"This is not acceptable to BOU. The Government had incurred money on Crane Bank and needs to recover it this financial year," the source added.

Other sources said Sudhir had been advised by close business associates to avoid a protracted open court battle that may bring out a lot of damaging information.

"Sudhir's business associates are advising him that it is not a good idea to pursue the court battle," sources said, explaining Sudhir's offer to BOU to settle the matter outside court.

A senior judge, David Kutosi Wangutusi, has already been assigned the case. Wangutusi is the head of the Commercial Division of the High Court.

Associates implicated
In the court document, Sudhir's associates named in the alleged massive fraud include Godfrey Kirumira, Jitendra Sanghani, and Rasiklal Chhotalal Kantaria, a prominent Kenyan banker and tycoon. Premier Commodities Limited, a company linked to Kirumira, is named as one of the companies Sudhir used to conceal his unreported 100% shareholding in Crane Bank.

BOU states that Sudhir, who was the Crane Bank director and vice chairman of its board of directors since its founding in 1995, owned 100% of the shareholding in the financial institution, but fraudulently sold shares to his fronts, who he reportedly used to siphon money from the (bank).

Crane Bank take-over
BOU took over the management of Crane Bank last October on grounds that the financial institution was undercapitalized and posed a systemic risk to the banking industry. However, in January this year, BOU transferred the assets and liabilities of the troubled financial institution to dfcu Bank.

BOU investigation has revealed that Sudhir siphoned over $92m and more than sh8.2b from Crane Bank over a period of years. The court has issued summons to Sudhir and Meera Investments to file their defence.  In a July 3 notice, the court directed the two defendants to file their defence in 15 days, starting from the date of service of the summons. They were served on Monday this week.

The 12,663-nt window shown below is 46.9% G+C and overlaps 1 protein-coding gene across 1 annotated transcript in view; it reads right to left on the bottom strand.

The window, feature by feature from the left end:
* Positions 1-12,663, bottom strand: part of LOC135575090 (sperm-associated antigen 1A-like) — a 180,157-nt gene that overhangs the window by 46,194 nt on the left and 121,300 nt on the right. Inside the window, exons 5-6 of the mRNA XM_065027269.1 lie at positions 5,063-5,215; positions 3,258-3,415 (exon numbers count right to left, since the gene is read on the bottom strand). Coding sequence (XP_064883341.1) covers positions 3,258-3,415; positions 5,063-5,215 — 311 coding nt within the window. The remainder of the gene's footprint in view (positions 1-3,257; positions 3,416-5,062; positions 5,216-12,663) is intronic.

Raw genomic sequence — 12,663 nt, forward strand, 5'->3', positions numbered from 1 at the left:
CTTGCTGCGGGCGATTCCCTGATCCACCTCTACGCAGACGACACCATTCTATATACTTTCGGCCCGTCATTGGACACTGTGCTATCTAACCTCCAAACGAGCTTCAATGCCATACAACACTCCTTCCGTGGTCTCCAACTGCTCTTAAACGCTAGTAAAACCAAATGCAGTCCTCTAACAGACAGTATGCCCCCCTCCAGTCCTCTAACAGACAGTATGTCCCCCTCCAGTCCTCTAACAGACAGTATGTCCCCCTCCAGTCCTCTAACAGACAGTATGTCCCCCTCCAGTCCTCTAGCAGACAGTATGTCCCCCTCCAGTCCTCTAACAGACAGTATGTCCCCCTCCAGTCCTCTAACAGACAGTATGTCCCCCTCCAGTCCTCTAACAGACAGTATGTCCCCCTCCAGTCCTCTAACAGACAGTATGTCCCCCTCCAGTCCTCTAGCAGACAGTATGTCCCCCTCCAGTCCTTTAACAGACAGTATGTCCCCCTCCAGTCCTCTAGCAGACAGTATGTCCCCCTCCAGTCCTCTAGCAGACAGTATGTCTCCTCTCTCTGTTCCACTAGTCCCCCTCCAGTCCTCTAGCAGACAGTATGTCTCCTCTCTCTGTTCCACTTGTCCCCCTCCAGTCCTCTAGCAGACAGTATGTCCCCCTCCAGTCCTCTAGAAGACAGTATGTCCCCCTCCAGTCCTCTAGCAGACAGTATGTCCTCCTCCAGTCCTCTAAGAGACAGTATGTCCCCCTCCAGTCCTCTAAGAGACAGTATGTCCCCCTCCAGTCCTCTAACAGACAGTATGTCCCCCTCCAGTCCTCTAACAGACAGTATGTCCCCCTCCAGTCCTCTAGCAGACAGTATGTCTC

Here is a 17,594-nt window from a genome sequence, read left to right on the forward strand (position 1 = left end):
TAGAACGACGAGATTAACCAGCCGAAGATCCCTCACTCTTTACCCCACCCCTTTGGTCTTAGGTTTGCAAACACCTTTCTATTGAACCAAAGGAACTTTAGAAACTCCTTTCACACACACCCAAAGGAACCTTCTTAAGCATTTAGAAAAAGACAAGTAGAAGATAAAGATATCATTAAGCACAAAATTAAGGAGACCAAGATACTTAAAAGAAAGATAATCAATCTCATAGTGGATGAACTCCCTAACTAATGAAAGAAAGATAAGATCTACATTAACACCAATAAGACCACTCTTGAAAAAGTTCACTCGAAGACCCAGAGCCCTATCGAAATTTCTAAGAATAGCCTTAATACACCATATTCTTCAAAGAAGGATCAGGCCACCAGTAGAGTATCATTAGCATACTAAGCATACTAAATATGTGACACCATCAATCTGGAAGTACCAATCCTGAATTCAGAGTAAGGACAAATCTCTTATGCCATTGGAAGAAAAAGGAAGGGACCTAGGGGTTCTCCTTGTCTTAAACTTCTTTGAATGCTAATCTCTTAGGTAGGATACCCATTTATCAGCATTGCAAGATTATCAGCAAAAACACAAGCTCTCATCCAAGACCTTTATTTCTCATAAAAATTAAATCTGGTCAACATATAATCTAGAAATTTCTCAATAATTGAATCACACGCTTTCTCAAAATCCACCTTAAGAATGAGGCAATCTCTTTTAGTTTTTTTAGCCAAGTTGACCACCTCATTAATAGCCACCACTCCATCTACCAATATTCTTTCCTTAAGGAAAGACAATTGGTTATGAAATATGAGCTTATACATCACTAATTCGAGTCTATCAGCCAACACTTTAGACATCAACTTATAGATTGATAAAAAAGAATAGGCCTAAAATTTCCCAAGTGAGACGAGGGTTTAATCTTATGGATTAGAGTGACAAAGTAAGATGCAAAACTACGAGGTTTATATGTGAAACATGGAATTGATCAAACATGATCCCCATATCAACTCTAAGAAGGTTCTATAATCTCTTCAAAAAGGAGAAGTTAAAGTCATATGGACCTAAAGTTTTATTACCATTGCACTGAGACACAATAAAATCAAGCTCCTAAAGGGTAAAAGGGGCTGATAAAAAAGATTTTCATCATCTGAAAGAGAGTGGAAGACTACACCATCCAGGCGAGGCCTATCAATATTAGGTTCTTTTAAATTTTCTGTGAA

The BOU says Sudhir siphoned money from Crane Bank and channelled it to companies and individuals associated to him. The court documents show that some accounts were created within Crane Bank but were deliberately not mapped onto the profit and loss statement or balance sheet of the financial institution.

The tycoon reportedly took out of the bank over $3.5m and more than sh8.2b on December 27, 2014, disguised as credit facilities to Infinity Investments Limited and eventually written off. Infinity Investments Limited is reportedly owned by Sudhir.

Sudhir reportedly fraudulently transferred freehold titles of 48 plots of land purchased and developed using the Crane Bank's finances into the names of Meera Investments.

The plots of land, according to the court documents, were then reportedly leased to the owner (Crane Bank) for 49 years at a $6,000 in ground rent per year for each plot.

In the court case, BOU wants Sudhir to refund sh52b in workers' savings that he did not remit to the National Social Security Fund between 2007 and 2016.